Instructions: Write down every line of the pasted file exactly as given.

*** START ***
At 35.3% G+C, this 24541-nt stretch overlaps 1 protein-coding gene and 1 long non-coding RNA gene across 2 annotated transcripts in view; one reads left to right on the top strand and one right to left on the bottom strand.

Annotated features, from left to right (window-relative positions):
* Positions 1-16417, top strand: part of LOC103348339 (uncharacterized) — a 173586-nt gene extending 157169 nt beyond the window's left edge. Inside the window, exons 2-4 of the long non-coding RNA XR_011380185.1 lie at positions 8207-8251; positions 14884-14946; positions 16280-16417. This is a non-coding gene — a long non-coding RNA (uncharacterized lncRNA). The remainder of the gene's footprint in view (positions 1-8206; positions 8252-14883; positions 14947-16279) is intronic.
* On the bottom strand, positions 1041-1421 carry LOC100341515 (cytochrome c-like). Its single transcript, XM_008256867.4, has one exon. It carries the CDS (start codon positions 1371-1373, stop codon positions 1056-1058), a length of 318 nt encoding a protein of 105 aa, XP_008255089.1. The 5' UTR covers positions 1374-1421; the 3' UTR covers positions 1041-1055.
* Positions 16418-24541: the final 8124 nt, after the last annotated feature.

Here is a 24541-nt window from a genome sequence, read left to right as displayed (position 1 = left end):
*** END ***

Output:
At 35.3% G+C, this 24541-nt stretch overlaps 1 protein-coding gene and 1 long non-coding RNA gene across 2 annotated transcripts in view; one reads left to right on the top strand and one right to left on the bottom strand.

Annotated features, from left to right (window-relative positions):
* Positions 1-16417, top strand: part of LOC103348339 (uncharacterized) — a 173586-nt gene extending 157169 nt beyond the window's left edge. Inside the window, exons 2-4 of the long non-coding RNA XR_011380185.1 lie at positions 8207-8251; positions 14884-14946; positions 16280-16417. This is a non-coding gene — a long non-coding RNA (uncharacterized lncRNA). The remainder of the gene's footprint in view (positions 1-8206; positions 8252-14883; positions 14947-16279) is intronic.
* On the bottom strand, positions 1041-1421 carry LOC100341515 (cytochrome c-like). Its single transcript, XM_008256867.4, has one exon. It carries the CDS (start codon positions 1371-1373, stop codon positions 1056-1058), a length of 318 nt encoding a protein of 105 aa, XP_008255089.1. The 5' UTR covers positions 1374-1421; the 3' UTR covers positions 1041-1055.
* Positions 16418-24541: the final 8124 nt, after the last annotated feature.

Here is a 24541-nt window from a genome sequence, read left to right as displayed (position 1 = left end):